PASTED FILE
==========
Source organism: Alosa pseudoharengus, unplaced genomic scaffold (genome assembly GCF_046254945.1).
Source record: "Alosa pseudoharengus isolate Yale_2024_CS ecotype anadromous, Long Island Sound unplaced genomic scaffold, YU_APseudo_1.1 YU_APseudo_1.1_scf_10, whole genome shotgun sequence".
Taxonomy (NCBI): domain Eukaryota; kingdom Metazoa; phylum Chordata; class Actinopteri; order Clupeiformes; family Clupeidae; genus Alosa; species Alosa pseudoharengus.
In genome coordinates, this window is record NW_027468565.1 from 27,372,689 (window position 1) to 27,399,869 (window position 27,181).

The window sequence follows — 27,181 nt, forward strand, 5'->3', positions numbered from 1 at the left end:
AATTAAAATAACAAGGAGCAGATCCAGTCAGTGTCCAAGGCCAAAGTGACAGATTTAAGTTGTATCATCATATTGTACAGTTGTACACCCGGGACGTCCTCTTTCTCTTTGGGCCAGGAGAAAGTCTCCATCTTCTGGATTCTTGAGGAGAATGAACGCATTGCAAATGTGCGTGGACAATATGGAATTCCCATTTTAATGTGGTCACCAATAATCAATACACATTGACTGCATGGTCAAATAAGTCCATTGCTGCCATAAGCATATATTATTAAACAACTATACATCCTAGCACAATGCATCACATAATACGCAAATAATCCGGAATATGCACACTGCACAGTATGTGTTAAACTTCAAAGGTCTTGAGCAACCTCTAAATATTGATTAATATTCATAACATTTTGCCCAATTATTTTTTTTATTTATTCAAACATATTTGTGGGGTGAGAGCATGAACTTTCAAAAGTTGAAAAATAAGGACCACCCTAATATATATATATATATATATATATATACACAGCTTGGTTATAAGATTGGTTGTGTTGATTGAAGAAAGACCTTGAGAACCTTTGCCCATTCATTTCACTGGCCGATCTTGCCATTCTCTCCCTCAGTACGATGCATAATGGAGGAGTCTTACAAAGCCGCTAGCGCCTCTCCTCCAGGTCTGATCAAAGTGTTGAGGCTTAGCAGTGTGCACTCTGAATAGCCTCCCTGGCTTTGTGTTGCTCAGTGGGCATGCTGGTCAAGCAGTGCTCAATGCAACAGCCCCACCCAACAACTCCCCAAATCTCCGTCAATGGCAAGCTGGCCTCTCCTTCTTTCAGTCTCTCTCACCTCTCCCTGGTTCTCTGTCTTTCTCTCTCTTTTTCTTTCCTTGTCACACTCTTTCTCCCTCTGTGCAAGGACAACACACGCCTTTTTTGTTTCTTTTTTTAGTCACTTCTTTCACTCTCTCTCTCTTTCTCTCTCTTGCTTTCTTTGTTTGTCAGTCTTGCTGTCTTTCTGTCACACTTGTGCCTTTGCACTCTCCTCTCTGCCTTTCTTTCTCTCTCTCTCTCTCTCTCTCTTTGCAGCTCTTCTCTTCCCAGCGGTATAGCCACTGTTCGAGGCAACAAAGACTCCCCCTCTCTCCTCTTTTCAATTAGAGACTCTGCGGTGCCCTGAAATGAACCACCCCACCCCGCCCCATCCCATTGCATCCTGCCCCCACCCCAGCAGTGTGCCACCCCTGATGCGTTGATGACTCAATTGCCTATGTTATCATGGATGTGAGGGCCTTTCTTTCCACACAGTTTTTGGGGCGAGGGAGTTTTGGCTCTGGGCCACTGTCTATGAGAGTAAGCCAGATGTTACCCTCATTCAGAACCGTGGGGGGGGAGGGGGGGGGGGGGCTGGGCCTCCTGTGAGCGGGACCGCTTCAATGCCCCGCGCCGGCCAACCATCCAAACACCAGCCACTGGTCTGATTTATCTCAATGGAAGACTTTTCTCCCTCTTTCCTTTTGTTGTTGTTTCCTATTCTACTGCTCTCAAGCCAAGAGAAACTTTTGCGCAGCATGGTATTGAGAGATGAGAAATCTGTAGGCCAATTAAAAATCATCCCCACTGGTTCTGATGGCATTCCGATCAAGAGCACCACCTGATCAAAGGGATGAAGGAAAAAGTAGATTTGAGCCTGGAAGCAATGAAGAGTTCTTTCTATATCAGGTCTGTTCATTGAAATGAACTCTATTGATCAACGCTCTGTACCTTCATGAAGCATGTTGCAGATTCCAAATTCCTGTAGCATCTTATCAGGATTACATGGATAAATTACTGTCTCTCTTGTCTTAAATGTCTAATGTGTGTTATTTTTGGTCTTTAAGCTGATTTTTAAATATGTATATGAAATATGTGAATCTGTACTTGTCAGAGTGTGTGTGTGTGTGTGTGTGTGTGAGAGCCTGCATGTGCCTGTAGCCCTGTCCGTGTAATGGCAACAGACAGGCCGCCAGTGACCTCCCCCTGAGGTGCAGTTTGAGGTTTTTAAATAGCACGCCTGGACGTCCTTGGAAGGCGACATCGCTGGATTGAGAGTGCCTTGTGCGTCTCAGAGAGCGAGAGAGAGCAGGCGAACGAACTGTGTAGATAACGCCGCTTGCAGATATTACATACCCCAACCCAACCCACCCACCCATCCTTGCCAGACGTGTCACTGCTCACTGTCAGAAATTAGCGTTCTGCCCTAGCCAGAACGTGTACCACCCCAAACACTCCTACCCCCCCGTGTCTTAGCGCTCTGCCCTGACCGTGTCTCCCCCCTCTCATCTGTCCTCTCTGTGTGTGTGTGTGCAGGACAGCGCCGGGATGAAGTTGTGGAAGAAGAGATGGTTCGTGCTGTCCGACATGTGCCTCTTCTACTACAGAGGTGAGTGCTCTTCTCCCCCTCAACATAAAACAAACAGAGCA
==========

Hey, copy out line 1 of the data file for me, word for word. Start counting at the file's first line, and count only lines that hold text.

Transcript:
Source organism: Alosa pseudoharengus, unplaced genomic scaffold (genome assembly GCF_046254945.1).